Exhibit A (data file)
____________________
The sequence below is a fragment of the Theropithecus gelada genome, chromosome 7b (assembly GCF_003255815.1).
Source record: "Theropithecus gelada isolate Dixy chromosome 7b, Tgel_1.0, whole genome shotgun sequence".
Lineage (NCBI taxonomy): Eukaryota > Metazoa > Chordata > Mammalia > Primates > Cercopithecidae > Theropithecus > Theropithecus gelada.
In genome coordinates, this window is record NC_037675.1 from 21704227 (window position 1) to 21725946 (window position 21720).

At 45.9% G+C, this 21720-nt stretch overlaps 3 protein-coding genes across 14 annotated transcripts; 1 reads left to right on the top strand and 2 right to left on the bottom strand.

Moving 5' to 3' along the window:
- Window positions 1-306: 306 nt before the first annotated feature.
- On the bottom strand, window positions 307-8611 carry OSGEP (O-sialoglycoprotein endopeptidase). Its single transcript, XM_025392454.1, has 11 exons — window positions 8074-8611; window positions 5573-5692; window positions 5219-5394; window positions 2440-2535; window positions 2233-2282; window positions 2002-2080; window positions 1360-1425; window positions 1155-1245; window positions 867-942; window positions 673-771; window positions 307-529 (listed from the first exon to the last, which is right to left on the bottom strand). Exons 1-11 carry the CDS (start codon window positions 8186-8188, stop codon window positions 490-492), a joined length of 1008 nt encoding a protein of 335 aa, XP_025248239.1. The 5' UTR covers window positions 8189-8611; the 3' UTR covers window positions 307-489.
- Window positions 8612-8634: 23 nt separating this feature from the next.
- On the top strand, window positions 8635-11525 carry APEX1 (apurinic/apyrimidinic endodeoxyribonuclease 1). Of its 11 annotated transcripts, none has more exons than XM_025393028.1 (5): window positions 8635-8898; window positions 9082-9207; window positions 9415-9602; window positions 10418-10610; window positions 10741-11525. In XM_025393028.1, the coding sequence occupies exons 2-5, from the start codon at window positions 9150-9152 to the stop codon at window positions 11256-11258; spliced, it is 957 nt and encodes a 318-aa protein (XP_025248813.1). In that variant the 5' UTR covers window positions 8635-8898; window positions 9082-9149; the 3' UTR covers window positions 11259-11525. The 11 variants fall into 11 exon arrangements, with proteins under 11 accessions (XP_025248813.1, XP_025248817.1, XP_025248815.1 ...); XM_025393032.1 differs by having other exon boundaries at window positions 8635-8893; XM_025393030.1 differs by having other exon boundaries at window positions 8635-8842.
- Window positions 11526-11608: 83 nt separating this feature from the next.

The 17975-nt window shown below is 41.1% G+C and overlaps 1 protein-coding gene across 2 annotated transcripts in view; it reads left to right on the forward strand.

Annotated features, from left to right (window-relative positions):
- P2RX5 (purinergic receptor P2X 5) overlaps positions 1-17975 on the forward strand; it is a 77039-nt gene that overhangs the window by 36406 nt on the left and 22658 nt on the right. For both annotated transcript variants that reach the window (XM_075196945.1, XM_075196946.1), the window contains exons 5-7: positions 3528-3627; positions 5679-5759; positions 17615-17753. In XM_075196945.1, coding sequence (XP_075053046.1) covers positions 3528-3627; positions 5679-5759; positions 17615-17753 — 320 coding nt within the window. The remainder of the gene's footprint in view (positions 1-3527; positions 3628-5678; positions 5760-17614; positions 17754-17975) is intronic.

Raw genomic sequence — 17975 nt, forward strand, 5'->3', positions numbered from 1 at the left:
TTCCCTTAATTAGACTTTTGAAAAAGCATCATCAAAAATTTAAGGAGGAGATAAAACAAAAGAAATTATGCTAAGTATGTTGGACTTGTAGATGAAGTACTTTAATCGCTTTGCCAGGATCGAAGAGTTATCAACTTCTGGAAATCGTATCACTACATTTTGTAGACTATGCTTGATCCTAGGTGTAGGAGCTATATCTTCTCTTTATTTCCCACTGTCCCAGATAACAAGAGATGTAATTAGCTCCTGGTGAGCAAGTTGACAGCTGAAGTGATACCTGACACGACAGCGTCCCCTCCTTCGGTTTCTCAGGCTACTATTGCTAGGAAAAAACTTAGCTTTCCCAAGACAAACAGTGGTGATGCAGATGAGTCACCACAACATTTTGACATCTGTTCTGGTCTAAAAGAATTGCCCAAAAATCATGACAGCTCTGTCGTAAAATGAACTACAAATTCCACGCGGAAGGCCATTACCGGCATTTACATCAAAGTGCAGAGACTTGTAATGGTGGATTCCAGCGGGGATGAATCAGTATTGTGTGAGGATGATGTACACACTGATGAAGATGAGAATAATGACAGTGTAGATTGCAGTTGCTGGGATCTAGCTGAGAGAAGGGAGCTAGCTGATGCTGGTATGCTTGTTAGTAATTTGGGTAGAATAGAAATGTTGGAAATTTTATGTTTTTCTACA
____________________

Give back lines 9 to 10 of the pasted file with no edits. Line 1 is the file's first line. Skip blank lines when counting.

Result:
- Window positions 8612-8634: 23 nt separating this feature from the next.
- On the top strand, window positions 8635-11525 carry APEX1 (apurinic/apyrimidinic endodeoxyribonuclease 1). Of its 11 annotated transcripts, none has more exons than XM_025393028.1 (5): window positions 8635-8898; window positions 9082-9207; window positions 9415-9602; window positions 10418-10610; window positions 10741-11525. In XM_025393028.1, the coding sequence occupies exons 2-5, from the start codon at window positions 9150-9152 to the stop codon at window positions 11256-11258; spliced, it is 957 nt and encodes a 318-aa protein (XP_025248813.1). In that variant the 5' UTR covers window positions 8635-8898; window positions 9082-9149; the 3' UTR covers window positions 11259-11525. The 11 variants fall into 11 exon arrangements, with proteins under 11 accessions (XP_025248813.1, XP_025248817.1, XP_025248815.1 ...); XM_025393032.1 differs by having other exon boundaries at window positions 8635-8893; XM_025393030.1 differs by having other exon boundaries at window positions 8635-8842.